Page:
Review: Meek's Cutoff (2010)

There is very little to enjoy about Kelly Reichardt’s Meek’s Cutoff.

That’s not to say it’s meant to be enjoyable but the way critics reacted to the film when it was released earlier this year, you’d think the film was the second coming of The Searchers. Let me clarify this very briefly: it is not The Searchers.

Meek’s Cutoff is not a good film. Nor is it a profound film. It is merely an empty film that mirrors the vacant Oregon desert its characters are travelling through. The year is 1845. Three families are travelling in a wagon caravan on the Oregon Trail in hopes of finding a better life on the West Coast, but their guide Stephen Meek (Greenwood) has led them astray. As well, a solitary Native American (Rod Rondeaux) is following them and the caravan is scared more will follow. However, after the men capture the Native and aim to kill him, Emily Tetherow (Williams) saves his life in hopes that he'll lead them back to the trail.

This sounds like it may make for some interesting conflict, but that would be too easy and entertaining. Instead of mining the tension between the characters in a desperate situation, most of the film is devoted to endless shots of walking in the strong desert winds and nighttime chats at the campfire where none of the characters are visible due to the lack of light. That's not to say nothing happens throughout the entire film — there's one scene of confrontation in which Williams' Tetherow asserts herself with a rifle as demonstrated on the film's poster — but it all leads nowhere: to more walking and talking and looking sad and broken at the unforgiving landscape. There are stakes here since the desert could kill any of the characters at any moment, but these threatening conditions are never capitalized upon. The film ends mostly where it began except with a death and a disagreement peppered in to make it seem like some progress has occurred.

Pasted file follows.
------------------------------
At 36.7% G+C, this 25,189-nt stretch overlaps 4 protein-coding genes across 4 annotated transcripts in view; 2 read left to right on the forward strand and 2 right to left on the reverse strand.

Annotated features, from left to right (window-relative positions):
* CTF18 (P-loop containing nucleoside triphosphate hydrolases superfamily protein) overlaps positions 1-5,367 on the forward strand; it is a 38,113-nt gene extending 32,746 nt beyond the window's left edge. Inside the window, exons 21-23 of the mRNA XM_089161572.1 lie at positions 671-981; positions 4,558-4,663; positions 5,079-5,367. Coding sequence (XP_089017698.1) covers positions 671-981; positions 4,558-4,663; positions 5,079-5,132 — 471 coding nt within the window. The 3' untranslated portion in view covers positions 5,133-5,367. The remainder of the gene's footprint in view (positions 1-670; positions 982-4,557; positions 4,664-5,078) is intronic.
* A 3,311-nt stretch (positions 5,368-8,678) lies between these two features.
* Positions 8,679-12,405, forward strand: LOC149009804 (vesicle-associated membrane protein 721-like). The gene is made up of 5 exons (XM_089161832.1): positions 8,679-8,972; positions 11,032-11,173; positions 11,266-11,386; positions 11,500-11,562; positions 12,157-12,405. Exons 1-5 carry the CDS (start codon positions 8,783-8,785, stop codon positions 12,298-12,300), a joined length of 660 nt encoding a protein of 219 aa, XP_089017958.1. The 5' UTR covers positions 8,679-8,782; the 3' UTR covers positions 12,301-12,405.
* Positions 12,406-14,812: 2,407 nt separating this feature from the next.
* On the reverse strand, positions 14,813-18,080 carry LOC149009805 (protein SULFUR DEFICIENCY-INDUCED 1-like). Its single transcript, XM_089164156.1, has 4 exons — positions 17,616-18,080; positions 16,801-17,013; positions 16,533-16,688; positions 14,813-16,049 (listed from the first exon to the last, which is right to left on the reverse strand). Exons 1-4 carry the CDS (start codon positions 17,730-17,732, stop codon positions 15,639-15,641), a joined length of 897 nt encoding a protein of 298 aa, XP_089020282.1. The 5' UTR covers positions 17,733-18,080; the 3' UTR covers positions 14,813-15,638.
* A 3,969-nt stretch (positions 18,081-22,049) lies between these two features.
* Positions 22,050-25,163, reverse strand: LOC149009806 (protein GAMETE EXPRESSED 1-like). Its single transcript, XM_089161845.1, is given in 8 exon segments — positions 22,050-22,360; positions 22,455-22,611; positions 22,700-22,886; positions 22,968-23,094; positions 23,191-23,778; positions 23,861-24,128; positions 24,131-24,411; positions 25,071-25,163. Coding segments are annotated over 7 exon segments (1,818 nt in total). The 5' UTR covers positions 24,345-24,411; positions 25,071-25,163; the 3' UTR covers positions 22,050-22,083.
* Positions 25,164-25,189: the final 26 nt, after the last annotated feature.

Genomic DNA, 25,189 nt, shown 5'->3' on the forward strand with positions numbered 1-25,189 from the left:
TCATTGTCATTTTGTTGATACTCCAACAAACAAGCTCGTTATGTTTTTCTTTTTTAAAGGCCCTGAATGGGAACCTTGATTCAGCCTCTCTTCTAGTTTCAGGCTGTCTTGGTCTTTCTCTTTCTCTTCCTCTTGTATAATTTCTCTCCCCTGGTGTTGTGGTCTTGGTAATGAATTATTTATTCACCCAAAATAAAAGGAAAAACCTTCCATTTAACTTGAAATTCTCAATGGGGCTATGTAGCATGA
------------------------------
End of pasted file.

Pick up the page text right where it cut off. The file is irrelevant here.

As for performances, all the actors are quite convincing in their roles but there isn't a fully realized individual among them. They are given little to do and nothing to work with beyond the costumes and the landscape. We learn nothing of their backstory, nothing of their motivations, no hint of a vital spark that makes them more than mere decorations in the desert. They merely fit into critical roles in which the director and writer can make some sort of statement about the historical reality — whatever that statement may be.

The only recommendation I can make about Meek's Cutoff is that it seems very realistic. The situation is dire and uneventful and the roles the characters' inhabit (especially the women) seem honest and unglamourized. But in its slavish fidelity to historical detail, the film has no narrative interest. It's a historical portrait, nothing more.

Meek's Cutoff is most certainly not the cinematic treasure that critics have lauded it as. It is a boring movie, plain and simple. Reading a short paragraph in a history textbook about the Oregon Trail would be as informative and beneficial as watching Meek's Cutoff, and it will save you 104 minutes of precious time in the process.

3 out of 10

Meek’s Cutoff (2010)

Directed by Kelly Reichardt; written by Jonathan Raymond; starring Michelle Williams, Bruce Greenwood, Paul Dano and Rod Rondeaux.